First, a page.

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Brentz helps Workman in Triple-A debut
Red Sox prospect falls triple short of cycle, drives in four runs
06/09/2013 11:46 PM ET
Bryce Brentz had his first three-hit game since Opening Day.
Bryce Brentz had his first three-hit game since Opening Day. (Kevin Littlefield/MiLB.com)

Red Sox prospects Brandon Workman and Bryce Brentz have become teammates for the third time at a third different Minor League level. And neither of them is complaining.

Workman wasn't thrilled after his Triple-A debut on Sunday, but Brentz had his back after a week of struggling at the plate.

Brentz came within a triple of hitting for the cycle and drove in four runs, while Workman allowed three runs on eight hits over 5 2/3 innings for the win as Pawtucket defeated Syracuse, 5-3, at NBT Bank Stadium.

"It wasn't my best start. I could've been a lot sharper," said Workman, who struck out four batters and walked three. "But this was a good way to start out here, something to build on and keep working from."

Brentz was selected 36th overall in the 2010 Draft out of Middle Tennessee State and Workman was taken one round later out of the University of Texas. They also played together at Class A Greenville and Double-A Portland in 2011 and 2012.

"I've watched him compete every start. Every time he goes out there, he battles," Brentz said. "He's got great stuff, quality stuff. To be able to help get him his first win in his first [Triple-A] start, that's awful special. Hopefully, that makes him more comfortable and takes a little pressure off him."

Workman looks forward to seeing more fireworks from Brentz, who entered the season with 52 homers in 311 Minor League games.

"He's obviously a great hitter with all kinds of power," the 24-year-old right-hander said. "Anytime you can watch him hit, that's fun."

Workman especially enjoyed the show Sunday as Brentz slugged a three-run blast off Chiefs starter Matt Torra (0-3) in the first inning. Brentz swung and missed at a first-pitch cutter, then took two sliders out of the strike zone.

"[Torra] fell behind and he ended up throwing me a BP fastball," Brentz said. "That's the first -- and I'm sure the last time -- I'll see that from him. He's a really good pitcher."

The longball helped Workman relax.

"It was great to be on the mound with a 3-0 lead when I threw my first pitch. That was comforting," he said. "It gave me a little bit of wiggle room."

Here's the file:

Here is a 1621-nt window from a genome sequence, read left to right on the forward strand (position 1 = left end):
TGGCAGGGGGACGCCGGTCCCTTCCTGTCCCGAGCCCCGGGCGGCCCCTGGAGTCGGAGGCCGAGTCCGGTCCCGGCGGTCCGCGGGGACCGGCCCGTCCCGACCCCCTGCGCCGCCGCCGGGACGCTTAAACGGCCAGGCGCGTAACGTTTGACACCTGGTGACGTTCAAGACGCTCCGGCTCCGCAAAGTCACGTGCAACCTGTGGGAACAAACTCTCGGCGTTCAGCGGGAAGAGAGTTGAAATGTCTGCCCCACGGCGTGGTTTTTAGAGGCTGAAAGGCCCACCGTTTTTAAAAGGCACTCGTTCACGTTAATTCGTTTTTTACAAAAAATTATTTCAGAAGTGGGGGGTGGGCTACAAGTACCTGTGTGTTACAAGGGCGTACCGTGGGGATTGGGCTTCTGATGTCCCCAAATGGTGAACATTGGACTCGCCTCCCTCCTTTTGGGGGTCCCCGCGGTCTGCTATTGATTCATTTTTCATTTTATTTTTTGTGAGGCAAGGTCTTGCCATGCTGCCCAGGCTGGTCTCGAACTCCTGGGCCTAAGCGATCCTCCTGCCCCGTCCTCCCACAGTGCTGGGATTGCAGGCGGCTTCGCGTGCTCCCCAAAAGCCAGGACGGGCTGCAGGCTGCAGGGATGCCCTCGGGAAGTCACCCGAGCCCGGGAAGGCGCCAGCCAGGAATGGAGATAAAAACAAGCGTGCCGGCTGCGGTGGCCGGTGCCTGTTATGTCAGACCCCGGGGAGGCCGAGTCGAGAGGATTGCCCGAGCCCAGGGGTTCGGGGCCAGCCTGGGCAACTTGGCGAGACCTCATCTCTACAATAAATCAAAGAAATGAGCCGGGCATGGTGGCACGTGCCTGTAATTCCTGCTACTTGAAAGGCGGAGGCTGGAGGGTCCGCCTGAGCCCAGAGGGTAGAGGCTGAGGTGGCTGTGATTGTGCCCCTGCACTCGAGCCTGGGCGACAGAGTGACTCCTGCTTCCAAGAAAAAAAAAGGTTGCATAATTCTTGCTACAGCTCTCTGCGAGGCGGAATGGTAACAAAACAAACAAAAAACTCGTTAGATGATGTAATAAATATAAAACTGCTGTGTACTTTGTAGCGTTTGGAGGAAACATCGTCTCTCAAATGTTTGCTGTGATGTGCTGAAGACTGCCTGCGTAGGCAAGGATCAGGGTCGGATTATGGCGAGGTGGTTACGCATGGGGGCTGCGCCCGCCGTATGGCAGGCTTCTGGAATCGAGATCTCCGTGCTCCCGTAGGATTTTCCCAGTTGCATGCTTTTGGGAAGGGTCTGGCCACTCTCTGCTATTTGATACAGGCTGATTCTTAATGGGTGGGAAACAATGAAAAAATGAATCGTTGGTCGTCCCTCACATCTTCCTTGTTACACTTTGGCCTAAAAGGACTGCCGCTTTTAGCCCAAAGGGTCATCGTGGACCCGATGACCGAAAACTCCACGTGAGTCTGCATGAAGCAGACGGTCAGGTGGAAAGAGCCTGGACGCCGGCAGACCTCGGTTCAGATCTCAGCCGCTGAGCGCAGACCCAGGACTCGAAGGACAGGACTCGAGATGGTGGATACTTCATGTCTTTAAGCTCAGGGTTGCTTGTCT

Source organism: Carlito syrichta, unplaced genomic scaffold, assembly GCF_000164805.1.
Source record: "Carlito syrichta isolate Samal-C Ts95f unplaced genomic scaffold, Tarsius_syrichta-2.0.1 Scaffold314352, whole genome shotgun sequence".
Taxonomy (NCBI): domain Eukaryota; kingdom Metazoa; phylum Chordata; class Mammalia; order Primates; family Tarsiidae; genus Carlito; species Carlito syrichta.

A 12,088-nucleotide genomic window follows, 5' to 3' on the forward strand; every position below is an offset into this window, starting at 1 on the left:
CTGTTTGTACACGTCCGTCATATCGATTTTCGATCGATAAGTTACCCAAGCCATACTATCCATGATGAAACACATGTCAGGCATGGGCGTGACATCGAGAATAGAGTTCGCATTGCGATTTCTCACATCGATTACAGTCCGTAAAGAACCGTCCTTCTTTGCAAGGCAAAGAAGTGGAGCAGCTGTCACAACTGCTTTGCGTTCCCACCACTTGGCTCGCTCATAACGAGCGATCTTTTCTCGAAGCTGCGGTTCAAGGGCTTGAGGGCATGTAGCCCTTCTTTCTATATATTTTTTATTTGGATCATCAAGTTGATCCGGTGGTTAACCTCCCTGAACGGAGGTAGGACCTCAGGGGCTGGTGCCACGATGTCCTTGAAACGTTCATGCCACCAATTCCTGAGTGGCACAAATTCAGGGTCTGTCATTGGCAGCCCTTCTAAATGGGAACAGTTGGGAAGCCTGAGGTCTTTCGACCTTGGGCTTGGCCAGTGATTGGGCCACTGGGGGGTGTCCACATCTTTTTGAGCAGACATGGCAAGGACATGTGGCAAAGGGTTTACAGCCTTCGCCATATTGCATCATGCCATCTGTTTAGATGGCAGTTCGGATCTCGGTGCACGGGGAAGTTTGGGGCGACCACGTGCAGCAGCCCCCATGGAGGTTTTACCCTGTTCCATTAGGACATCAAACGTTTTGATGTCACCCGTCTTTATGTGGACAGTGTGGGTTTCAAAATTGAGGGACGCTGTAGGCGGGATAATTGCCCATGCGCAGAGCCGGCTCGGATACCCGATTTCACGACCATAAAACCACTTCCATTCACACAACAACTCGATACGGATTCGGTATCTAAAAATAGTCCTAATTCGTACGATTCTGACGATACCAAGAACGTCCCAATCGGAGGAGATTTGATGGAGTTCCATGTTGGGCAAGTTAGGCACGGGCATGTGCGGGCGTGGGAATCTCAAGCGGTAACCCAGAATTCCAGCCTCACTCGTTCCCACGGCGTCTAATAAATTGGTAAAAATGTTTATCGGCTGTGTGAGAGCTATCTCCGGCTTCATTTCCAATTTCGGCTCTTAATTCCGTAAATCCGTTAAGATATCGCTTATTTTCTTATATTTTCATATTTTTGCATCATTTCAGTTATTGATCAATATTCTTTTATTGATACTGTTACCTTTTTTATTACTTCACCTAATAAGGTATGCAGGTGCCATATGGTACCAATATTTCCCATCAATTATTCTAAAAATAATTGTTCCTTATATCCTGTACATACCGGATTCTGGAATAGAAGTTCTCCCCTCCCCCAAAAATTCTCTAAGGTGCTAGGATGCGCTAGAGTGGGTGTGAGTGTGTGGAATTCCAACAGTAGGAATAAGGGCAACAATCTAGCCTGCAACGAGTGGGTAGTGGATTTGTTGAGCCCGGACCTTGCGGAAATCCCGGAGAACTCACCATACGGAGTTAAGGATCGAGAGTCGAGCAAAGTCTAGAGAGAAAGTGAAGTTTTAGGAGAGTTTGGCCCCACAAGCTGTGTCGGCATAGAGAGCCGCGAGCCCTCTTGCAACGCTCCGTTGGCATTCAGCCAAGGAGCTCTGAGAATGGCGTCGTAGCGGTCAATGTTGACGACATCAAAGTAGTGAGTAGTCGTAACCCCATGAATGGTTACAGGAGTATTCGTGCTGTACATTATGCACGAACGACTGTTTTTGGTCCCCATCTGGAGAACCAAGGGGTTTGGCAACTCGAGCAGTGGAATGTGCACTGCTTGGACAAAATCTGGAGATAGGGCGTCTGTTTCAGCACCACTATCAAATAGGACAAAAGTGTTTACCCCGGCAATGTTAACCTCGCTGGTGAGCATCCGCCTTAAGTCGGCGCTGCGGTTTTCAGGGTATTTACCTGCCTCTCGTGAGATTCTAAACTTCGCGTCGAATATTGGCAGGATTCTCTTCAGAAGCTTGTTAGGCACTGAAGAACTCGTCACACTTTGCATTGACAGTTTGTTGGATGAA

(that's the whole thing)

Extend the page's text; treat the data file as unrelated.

Workman got two quick outs before issuing a five-pitch walk to Will Rhymes and immediately detected something different at his new level.

"The hitters are more disciplined," he said. "I wasn't commanding very well in the beginning part of the game."

Still, he got out of the inning without trouble and pitched around a second-inning single by Micah Owings. Even when the Chiefs brought six men to the plate in the third, Workman limited the damage to two runs on three hits.

"That's definitely good. I put myself in jams a couple times," he said. "For the most part, I was able to pitch around those situations, so that was a good thing about this game."

Owings homered off Workman leading off the fourth to get Syracuse within 4-3.

"I made a bad pitch, I put it right down the middle for him," Workman said. "He put a real good swing on it and he hit it out of the park."

After Nationals No. 14 prospect Zach Walters followed with a single, Workman retired five in a row. He worked around another single and another walk in a scoreless fifth and got two outs in the sixth before issuing a free pass to Francisco Soriano and a base hit to seventh-ranked Washington prospect Eury Perez.

Alex Wilson relieved Workman and struck out Chris Rahl to end the inning.

Never did Workman question whether he was ready for the promotion.

"Not at all. They got some hits, but it wasn't anything that caused me to lose confidence," he said. "I believe my stuff can play anywhere. I just got behind some guys and gave up hits."

Before his first-inning homer, Brentz had seen his batting average drop from .289 on May 29 to .268.

"This last week, I haven't felt that bad at the plate. It's not like I've been in a slump or anything, I've just been trying to do too much," he said. "Today, I was able to get to the plan, back to the stuff we've been working on these last two years. It's easier said than done, sticking to the game plan."

Brentz doubled over the head of center fielder Corey Brown in the fifth.

"[Torra] mixes his pitches really well and he adds and subtracts velocity. One cutter will be 89, the next will be 84, then he throws you a slider," Brentz said. "On 1-1, it was that cutter at about 89 and I took it for a strike and said, 'Yup, that's a good pitch.' The next pitch was the same, but it didn't cut as much and caught more of the plate and I was able to get a good swing on it."

Facing Michael Crotta with two outs and the bases loaded in the eighth, Brentz poked a ground ball through the left side for an RBI single.

"This last week, I've had a lot of opportunities, especially with men in scoring position," he said. "To be able to stick to the plan today and come through with the bases loaded, I was like, 'Yeah, all right.'"

Red Sox No. 2 prospect Jackie Bradley Jr. doubled, while rehabbing third baseman Will Middlebrooks singled and walked.

"Watching [Middlebrooks], watching his at-bats is impressive. You can see a difference when you watch his at-bats and compare them to other people," Brentz said. "Hopefully, he'll be healthy and back up there again soon. And, hopefully at some point down the road this year, I'll be playing in Boston with him."

Josh Jackson is a contributor to MLB.com. This story was not subject to the approval of the National Association of Professional Baseball Leagues or its clubs.
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